The silly “feebate” program (which was a form of industrial policy in reverse: tax domestic production, and subsidize imports) has been partially eliminated by the budget.  The subsidies for imports are cancelled after the current (2008) model year.  But the government will continue to collect much MORE money from the continuing taxes on large vehicles (over $100 million per year, according to last year’s budget plan), than it pays into the new $50 million per year auto fund!  So the net effect of Ottawa’s measures is actually a tax grab (equal to $50 million per year) by Ottawa from the auto industry.  Windsor NDP MP Brian Masse has been making this point effectively since the budget.  Some of that money has been directed toward a previously-announced program to encourage the retirement of older, more polluting vehicles, of which no details have been announced.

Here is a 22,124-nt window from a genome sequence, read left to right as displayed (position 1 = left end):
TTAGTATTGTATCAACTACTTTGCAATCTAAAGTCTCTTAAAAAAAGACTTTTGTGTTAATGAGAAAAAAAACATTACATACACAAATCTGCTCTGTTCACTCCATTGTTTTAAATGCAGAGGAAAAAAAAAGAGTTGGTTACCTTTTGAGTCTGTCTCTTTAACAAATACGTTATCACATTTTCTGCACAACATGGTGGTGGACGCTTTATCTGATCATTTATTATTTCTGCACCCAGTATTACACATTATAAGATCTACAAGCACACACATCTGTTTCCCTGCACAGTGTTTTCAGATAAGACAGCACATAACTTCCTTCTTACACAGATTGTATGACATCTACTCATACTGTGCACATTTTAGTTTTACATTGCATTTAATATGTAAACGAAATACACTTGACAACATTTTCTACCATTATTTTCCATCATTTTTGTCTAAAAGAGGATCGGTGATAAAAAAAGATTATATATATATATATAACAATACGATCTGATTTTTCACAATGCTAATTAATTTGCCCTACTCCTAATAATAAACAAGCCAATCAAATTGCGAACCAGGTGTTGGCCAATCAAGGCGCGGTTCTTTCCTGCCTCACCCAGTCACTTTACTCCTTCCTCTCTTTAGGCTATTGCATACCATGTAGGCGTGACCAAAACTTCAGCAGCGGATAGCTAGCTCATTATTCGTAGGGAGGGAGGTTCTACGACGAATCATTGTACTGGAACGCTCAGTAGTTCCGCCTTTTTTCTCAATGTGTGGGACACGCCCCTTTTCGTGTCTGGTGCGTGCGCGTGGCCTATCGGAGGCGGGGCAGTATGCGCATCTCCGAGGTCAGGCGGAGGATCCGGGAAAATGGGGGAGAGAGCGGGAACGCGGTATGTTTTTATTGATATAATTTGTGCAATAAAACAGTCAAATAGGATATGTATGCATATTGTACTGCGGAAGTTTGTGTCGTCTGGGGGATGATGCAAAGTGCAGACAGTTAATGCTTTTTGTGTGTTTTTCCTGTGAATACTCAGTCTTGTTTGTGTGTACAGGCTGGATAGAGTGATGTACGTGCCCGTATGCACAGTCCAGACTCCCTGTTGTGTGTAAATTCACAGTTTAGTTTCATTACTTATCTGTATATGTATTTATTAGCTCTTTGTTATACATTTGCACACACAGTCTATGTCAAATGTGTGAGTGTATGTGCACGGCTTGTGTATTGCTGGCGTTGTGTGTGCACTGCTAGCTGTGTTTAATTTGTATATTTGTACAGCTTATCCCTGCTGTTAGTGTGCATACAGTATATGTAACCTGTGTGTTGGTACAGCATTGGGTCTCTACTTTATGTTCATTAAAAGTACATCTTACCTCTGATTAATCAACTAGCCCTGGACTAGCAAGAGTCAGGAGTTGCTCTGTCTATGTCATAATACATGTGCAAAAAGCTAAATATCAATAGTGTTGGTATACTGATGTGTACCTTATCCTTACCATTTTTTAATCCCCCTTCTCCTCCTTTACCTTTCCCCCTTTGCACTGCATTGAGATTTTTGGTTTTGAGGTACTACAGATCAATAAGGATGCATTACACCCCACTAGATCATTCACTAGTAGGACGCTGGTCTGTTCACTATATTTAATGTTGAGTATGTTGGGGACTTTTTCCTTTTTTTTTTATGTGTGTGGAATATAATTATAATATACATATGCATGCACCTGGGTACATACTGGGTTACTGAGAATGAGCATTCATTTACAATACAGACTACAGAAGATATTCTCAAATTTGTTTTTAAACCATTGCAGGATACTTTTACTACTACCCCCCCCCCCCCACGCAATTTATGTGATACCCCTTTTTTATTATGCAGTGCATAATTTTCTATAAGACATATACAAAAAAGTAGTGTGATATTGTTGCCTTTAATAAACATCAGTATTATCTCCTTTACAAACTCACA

Ottawa is providing a modest expansion of tax write-offs for capital investment to all manufacturers; this is also useful (much better than an across-the-board tax cut), but still of no benefit for companies which aren’t earning profits. And Ottawa has committed some funds ($400 million) to the future construction of access roads for a new Windsor-Detroit bridge crossing, whenever it is approved. All of these measures are all steps in the right direction, but the government has clearly not addressed the true scale of the industry’s crisis.